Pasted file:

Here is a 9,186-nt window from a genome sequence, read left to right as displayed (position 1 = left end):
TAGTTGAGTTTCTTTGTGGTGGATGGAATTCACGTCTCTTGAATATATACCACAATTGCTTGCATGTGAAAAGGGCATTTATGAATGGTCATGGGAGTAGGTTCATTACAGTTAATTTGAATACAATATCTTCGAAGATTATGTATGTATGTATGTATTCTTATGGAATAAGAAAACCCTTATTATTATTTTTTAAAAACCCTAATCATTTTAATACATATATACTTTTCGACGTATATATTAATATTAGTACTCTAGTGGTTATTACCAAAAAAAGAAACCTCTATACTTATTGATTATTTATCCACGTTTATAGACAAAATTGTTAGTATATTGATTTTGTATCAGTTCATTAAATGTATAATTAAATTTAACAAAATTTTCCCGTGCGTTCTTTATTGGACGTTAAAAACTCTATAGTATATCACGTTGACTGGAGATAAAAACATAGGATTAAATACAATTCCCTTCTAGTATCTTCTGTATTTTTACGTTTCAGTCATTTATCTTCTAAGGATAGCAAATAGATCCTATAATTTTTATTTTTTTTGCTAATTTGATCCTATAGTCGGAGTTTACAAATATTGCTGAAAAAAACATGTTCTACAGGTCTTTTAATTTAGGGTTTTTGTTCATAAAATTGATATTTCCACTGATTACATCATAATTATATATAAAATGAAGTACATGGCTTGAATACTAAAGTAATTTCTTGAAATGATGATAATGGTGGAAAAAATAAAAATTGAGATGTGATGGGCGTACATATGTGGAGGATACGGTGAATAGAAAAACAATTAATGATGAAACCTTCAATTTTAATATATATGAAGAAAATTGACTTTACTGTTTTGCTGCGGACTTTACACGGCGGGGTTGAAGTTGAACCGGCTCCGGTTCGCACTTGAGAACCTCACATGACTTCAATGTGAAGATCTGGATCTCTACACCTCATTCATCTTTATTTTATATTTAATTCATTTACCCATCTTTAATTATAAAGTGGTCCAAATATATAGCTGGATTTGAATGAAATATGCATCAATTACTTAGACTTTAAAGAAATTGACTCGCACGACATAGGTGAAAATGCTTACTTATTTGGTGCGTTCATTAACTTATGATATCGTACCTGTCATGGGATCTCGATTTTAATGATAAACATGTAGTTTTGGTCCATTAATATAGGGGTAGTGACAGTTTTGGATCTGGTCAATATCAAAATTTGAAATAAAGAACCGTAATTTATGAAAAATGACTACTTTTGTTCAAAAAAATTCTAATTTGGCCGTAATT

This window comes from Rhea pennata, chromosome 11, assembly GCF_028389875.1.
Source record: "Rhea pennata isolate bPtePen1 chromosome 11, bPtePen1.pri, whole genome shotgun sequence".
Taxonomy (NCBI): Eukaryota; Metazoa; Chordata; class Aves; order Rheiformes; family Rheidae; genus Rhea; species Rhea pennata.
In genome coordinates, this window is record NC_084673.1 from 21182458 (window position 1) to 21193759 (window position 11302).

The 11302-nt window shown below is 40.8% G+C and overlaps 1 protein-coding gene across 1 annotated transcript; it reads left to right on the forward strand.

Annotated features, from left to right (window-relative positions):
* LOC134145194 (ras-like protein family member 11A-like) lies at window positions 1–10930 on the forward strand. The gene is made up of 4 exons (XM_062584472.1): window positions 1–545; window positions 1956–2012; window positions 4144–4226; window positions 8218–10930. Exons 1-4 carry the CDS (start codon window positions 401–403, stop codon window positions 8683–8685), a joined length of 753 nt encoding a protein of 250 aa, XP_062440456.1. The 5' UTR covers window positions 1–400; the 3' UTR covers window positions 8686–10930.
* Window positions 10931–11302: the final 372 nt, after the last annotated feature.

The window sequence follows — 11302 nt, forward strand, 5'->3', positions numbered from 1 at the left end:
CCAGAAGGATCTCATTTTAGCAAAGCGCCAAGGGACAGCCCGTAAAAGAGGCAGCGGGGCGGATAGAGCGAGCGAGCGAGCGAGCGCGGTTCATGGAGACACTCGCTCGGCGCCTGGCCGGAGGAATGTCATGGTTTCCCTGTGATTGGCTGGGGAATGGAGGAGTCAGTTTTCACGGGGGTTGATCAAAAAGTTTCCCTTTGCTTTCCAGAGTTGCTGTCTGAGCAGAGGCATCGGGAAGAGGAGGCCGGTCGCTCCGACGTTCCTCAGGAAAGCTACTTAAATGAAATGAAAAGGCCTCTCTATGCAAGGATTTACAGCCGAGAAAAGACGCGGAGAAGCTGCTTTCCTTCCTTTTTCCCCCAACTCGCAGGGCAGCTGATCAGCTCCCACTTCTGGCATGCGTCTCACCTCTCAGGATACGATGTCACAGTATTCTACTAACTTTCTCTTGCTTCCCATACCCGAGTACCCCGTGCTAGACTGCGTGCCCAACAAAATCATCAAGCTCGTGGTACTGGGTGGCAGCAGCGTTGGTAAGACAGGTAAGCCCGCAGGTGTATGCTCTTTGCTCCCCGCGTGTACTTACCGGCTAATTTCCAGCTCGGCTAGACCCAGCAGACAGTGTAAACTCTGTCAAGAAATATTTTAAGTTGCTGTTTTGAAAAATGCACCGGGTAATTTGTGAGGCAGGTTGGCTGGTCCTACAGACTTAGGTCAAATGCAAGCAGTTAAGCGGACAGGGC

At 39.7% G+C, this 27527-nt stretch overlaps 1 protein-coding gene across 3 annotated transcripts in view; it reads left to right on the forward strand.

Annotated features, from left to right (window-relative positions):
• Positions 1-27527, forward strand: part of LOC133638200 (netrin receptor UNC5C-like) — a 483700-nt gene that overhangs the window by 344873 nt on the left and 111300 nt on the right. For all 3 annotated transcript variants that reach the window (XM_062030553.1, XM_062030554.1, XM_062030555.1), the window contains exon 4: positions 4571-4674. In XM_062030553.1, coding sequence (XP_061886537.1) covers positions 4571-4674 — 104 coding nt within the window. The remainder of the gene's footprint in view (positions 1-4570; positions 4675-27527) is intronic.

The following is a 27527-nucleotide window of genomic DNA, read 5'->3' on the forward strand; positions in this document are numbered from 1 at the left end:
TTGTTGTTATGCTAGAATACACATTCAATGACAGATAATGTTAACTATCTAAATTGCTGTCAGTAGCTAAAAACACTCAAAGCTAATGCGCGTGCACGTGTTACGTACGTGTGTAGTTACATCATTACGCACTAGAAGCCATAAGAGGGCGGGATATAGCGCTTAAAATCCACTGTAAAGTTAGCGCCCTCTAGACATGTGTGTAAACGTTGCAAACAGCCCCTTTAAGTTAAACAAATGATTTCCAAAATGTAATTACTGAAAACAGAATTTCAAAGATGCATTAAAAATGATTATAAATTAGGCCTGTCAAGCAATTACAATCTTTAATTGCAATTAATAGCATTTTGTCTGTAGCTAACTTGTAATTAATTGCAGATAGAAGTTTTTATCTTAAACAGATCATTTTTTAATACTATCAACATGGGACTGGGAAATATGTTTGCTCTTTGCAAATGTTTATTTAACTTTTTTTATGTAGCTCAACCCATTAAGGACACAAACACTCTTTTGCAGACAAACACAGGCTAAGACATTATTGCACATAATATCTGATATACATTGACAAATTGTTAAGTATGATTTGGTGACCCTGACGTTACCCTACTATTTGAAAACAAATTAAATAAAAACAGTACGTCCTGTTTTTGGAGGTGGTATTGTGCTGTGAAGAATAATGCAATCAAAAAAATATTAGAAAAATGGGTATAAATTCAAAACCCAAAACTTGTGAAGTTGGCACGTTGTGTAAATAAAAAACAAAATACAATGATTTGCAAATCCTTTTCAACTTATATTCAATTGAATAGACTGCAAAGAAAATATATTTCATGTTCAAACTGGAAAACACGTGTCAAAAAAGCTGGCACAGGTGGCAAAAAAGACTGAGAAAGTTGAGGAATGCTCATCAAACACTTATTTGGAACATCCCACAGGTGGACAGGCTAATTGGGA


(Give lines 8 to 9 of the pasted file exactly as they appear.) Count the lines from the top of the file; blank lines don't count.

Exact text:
Annotated features, from left to right (window-relative positions):
* LOC134145194 (ras-like protein family member 11A-like) lies at window positions 1–10930 on the forward strand. The gene is made up of 4 exons (XM_062584472.1): window positions 1–545; window positions 1956–2012; window positions 4144–4226; window positions 8218–10930. Exons 1-4 carry the CDS (start codon window positions 401–403, stop codon window positions 8683–8685), a joined length of 753 nt encoding a protein of 250 aa, XP_062440456.1. The 5' UTR covers window positions 1–400; the 3' UTR covers window positions 8686–10930.